TACWAR is played in “slow time.” That is, each minute of combat will take longer than 60 seconds to simulate. TACWAR game “minutes” are divided into three segments; an Indirect Fire Segment, a Fire and Movement Segment, and an Administrative Segment. An experienced group of players can complete a game minute in 4-5 actual minutes, although a game minute involving extensive fires and close combat may take much longer to resolve.

The Fire and Movement Segment is the heart of the game. All movement allowances and probabilities of effects of fires in this segment are adjusted to simulate what could be achieved in one minute. The segment is divided into pulses alternating between teams. During each pulse, each maneuver player of one team moves or fires one piece or unit. Pulses thus simulate simultaneous movement while still allowing fire at targets of opportunity as they are revealed. The conclusion of the segment involves the resolution of antitank guided missiles and simulates the opportunity to provide suppressive fires against the slow missiles.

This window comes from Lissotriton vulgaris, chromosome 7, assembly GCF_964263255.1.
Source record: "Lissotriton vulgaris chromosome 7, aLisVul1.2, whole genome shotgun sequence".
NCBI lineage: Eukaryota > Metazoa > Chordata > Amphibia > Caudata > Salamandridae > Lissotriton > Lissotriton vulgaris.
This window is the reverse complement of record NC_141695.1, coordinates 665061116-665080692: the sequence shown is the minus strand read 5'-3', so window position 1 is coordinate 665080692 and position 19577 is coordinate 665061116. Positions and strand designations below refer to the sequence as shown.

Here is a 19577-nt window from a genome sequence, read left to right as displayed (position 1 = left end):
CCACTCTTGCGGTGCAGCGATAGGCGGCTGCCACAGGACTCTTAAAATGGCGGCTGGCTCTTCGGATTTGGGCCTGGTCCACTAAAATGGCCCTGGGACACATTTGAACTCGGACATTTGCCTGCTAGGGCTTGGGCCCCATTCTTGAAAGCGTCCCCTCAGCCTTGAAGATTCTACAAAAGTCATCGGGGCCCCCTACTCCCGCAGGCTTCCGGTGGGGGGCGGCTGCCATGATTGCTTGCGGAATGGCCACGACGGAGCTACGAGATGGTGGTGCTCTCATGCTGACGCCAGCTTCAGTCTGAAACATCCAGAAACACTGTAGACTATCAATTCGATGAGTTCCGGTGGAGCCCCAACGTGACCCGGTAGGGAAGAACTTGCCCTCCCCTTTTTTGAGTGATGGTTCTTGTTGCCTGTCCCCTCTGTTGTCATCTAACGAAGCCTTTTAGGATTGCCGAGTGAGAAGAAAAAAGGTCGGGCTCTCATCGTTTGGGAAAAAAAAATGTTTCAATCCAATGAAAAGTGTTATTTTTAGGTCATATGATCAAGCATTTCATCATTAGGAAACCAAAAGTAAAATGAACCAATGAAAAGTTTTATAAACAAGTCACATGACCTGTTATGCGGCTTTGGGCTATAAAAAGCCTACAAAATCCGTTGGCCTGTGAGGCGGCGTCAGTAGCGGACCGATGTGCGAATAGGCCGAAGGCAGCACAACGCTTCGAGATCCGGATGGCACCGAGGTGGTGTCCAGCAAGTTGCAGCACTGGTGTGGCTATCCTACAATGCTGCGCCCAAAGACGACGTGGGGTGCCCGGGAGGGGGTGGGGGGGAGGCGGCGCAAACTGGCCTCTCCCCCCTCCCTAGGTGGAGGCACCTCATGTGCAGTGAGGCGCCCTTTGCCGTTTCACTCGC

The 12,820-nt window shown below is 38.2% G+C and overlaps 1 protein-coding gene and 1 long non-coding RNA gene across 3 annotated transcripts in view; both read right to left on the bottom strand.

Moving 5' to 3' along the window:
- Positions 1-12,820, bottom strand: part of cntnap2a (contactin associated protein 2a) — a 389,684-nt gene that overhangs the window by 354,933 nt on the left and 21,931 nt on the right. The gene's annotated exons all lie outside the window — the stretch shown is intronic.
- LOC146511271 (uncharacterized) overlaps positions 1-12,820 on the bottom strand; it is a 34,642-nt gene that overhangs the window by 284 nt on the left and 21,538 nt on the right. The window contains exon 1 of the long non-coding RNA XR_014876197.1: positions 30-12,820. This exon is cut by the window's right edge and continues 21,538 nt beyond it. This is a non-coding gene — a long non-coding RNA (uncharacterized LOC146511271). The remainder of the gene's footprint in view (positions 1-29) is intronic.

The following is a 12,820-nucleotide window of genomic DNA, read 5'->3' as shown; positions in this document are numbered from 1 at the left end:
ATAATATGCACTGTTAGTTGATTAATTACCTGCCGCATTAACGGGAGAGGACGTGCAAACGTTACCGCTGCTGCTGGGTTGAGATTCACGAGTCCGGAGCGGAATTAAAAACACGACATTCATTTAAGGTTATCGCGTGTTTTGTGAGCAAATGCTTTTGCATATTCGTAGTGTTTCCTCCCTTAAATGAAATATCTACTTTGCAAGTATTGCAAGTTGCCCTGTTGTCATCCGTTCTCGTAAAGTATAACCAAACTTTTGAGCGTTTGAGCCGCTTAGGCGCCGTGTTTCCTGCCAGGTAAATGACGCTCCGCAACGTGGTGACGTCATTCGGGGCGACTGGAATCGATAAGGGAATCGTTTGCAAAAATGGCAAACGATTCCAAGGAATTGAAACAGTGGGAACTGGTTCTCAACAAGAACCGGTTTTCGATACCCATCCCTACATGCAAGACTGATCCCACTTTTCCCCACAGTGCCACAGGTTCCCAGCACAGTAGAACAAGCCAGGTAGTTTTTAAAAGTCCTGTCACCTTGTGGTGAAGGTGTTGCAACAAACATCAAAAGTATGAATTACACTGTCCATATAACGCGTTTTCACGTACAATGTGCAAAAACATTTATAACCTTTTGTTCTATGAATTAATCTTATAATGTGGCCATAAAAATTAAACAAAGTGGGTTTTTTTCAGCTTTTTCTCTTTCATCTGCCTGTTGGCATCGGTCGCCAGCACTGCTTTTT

Two levels of rules for TACWAR will be available: a basic and advanced set. The basic rules are simple but not simplistic and provide for such aspects as movement and vision affected by terrain, signatures for backblast weapons, laying smoke, antiaircraft fires, and realistic delays and mission restrictions on indirect fire requests. Further, the basic rules reinforce the requirement of line of sight and window for wire guided missiles and antiair weapons such as the ZSU 23-4. Advanced rules will cover such aspects as electronic warfare and communications, engineer functions, intelligence, and CBR effects.